United Dendro plans Rs 100m power project
To preserve Bundala National Park, United Dendro (Pvt) Ltd, a
subsidiary of the LOLC Group, in collaboration with the Department of
Wildlife Conservation initiated a program to eradicate two invasive
alien plants 'Prosopis Juliflora' and 'Opuntia Dillenii' around the
tidal plains in Malala and Embilikala.
The project will attempt to clear454 hectares of infected land within
"The extracted plants would be used for the production of
electricity, which would be connected to the country's national grid.
"We have a power purchase agreement with the Ceylon Electricity Board
and we hope to purchase land to commence a re-usable plantation. This
will be a Rs 100 m project and the plant at Devundera is already
contributing 10 mw to the national grid," LOLC Deputy Chairman Ishara C.
The planned power plant will be operational within 18 months and hope
to register out-growers to supply Giriseria plants on a continuous basis
to sustain the power generation process, he said.
The spread of these invasive plant species has been facilitated by
meandering livestock herds.
The permeation of these viral plants within the Bundala National Park
has resulted in habitat destruction of its endemic species and has posed
a threat to the park's bio-diversity.
Parallel to World Wetland Day which fell on February 3, a Wetland
Laboratory was opened last week.
This is a collective initiative by the Department of Wildlife
Conservation, UNESCO Sri Lanka and Ramsar Convention of Asia-Oceania
Region with a Rs 2 b investment.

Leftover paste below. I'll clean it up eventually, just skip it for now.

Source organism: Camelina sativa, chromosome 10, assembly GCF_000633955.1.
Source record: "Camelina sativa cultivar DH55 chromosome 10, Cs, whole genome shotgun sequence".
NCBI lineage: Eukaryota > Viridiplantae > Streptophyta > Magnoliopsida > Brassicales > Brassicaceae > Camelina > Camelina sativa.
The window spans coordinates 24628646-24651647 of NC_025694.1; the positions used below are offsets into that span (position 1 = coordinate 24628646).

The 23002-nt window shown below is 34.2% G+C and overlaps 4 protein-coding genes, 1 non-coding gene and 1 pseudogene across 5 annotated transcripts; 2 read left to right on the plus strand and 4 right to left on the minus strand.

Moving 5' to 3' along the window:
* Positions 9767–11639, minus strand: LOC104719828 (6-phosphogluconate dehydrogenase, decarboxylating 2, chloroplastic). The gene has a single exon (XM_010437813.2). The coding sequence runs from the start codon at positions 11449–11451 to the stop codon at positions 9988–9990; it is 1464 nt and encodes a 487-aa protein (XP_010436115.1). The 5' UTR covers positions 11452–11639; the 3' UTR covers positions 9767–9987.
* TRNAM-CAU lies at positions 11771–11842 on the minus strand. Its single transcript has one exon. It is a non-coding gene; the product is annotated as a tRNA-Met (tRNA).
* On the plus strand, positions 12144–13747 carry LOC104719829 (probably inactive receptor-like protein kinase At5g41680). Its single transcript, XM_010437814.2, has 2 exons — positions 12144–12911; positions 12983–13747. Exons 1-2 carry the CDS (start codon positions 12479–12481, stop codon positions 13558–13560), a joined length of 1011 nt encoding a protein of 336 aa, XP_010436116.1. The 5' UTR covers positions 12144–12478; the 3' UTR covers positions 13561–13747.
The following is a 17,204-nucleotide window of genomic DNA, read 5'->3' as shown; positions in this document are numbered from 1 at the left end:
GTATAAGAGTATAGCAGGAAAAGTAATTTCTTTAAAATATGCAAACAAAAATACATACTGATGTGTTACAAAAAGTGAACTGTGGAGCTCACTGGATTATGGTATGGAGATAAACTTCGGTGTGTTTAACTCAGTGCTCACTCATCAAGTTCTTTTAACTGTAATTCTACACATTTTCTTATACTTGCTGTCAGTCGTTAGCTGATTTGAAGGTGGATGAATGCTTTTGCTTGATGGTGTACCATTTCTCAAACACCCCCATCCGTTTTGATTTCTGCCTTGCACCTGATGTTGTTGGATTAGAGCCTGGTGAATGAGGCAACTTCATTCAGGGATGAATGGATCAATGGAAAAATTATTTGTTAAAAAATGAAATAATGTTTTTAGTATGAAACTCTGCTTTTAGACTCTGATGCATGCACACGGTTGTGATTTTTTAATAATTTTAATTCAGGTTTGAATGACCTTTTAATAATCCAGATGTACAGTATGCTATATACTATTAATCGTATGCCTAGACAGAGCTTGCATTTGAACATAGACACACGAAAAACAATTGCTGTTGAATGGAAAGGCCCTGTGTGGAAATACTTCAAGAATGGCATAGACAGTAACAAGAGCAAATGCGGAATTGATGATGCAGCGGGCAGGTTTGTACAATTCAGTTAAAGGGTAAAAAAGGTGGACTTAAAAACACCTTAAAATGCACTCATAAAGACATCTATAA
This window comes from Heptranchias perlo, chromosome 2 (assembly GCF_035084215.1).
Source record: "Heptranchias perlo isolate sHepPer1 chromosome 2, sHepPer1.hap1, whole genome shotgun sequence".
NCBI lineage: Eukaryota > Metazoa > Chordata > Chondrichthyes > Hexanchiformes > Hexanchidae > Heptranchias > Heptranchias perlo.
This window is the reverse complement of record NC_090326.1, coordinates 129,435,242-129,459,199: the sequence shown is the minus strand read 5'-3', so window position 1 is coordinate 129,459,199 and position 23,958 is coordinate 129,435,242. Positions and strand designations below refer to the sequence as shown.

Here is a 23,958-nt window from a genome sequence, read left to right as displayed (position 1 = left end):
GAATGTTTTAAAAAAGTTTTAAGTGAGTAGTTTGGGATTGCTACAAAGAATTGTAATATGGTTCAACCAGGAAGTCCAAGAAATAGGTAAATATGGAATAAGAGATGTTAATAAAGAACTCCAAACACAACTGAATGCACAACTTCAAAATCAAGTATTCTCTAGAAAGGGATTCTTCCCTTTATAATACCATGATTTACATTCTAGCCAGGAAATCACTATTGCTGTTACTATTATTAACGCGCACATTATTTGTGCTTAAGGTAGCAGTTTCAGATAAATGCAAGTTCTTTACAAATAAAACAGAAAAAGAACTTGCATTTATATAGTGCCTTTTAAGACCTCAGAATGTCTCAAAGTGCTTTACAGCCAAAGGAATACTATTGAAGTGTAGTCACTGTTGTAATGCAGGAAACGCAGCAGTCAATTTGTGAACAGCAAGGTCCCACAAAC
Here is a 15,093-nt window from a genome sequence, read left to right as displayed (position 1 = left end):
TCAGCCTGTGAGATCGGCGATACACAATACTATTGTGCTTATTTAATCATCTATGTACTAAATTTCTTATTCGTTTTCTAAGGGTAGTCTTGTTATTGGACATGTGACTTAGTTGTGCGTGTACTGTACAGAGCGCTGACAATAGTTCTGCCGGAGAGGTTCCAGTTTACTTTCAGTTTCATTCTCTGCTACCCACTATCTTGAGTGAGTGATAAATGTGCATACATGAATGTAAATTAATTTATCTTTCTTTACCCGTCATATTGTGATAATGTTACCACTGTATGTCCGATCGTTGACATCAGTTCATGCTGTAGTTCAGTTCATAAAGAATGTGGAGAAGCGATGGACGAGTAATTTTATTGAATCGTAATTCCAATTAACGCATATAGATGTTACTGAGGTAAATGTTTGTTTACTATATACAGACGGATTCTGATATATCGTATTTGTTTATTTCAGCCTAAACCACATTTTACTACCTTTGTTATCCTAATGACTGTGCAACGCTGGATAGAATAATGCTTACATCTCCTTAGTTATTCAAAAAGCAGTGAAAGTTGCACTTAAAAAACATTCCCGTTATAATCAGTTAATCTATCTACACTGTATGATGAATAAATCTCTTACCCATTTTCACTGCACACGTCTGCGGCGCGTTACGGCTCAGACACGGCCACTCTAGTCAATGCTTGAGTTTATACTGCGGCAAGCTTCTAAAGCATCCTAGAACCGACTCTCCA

The setting up of a wetland laboratory and eradication of invasive
plant species within the Bundala national park has been identified as an
initiative of national interest.
Comprising of arid low country geographical terrain, Bundala is
synonymous for its luscious flora and fauna. Brackish water, salt pans,
mangroves, lagoons, lakes and salterns are some of the key land features
visible within the park.
A large number of migratory bird species are known to frequent the
Bundala national park during winter time in the Northern Hemishpere,
which in-turn draws a large number of foreign and local tourists to the
Bundala, subsequent to having declared as a sanctuary in 1969 under
the Flora and Fauna Act was re-designated a national park in 1993.
Situated in the Hambantota district, the Bundala national park covers an
area of 3,698 hectares.
It is the only national park that is incorporated into the global
list of Ramsar wetlands. It is also a UNESCO declared man and biosphere
reserve since 2005.